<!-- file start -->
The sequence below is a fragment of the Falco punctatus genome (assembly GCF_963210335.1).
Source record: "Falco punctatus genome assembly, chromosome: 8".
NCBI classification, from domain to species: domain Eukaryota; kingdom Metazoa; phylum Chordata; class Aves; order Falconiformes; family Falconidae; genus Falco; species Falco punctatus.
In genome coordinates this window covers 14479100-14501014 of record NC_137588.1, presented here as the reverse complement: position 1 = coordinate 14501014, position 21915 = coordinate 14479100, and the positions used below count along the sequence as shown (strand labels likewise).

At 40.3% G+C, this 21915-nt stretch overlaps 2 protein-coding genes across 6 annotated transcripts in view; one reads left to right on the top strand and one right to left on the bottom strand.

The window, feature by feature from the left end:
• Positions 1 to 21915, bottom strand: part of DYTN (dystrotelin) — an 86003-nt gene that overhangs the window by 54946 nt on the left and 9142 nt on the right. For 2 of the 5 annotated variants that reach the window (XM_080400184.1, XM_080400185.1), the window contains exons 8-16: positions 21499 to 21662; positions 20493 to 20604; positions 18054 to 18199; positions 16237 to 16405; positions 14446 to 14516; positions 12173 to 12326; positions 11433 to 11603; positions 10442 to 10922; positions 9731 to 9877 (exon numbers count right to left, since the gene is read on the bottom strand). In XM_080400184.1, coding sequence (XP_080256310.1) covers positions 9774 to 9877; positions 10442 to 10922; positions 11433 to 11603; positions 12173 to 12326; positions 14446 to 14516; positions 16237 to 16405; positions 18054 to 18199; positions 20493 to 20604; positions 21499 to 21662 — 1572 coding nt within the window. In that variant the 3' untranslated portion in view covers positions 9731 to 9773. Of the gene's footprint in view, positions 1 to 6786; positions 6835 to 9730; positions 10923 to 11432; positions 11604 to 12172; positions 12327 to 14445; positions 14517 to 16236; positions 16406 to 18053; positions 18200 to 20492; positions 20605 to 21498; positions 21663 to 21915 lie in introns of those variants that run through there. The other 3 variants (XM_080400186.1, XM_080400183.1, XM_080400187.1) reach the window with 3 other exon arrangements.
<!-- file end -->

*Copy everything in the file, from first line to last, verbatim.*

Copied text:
The sequence below is a fragment of the Falco punctatus genome (assembly GCF_963210335.1).
Source record: "Falco punctatus genome assembly, chromosome: 8".
NCBI classification, from domain to species: domain Eukaryota; kingdom Metazoa; phylum Chordata; class Aves; order Falconiformes; family Falconidae; genus Falco; species Falco punctatus.
In genome coordinates this window covers 14479100-14501014 of record NC_137588.1, presented here as the reverse complement: position 1 = coordinate 14501014, position 21915 = coordinate 14479100, and the positions used below count along the sequence as shown (strand labels likewise).

At 40.3% G+C, this 21915-nt stretch overlaps 2 protein-coding genes across 6 annotated transcripts in view; one reads left to right on the top strand and one right to left on the bottom strand.

The window, feature by feature from the left end:
• Positions 1 to 21915, bottom strand: part of DYTN (dystrotelin) — an 86003-nt gene that overhangs the window by 54946 nt on the left and 9142 nt on the right. For 2 of the 5 annotated variants that reach the window (XM_080400184.1, XM_080400185.1), the window contains exons 8-16: positions 21499 to 21662; positions 20493 to 20604; positions 18054 to 18199; positions 16237 to 16405; positions 14446 to 14516; positions 12173 to 12326; positions 11433 to 11603; positions 10442 to 10922; positions 9731 to 9877 (exon numbers count right to left, since the gene is read on the bottom strand). In XM_080400184.1, coding sequence (XP_080256310.1) covers positions 9774 to 9877; positions 10442 to 10922; positions 11433 to 11603; positions 12173 to 12326; positions 14446 to 14516; positions 16237 to 16405; positions 18054 to 18199; positions 20493 to 20604; positions 21499 to 21662 — 1572 coding nt within the window. In that variant the 3' untranslated portion in view covers positions 9731 to 9773. Of the gene's footprint in view, positions 1 to 6786; positions 6835 to 9730; positions 10923 to 11432; positions 11604 to 12172; positions 12327 to 14445; positions 14517 to 16236; positions 16406 to 18053; positions 18200 to 20492; positions 20605 to 21498; positions 21663 to 21915 lie in introns of those variants that run through there. The other 3 variants (XM_080400186.1, XM_080400183.1, XM_080400187.1) reach the window with 3 other exon arrangements.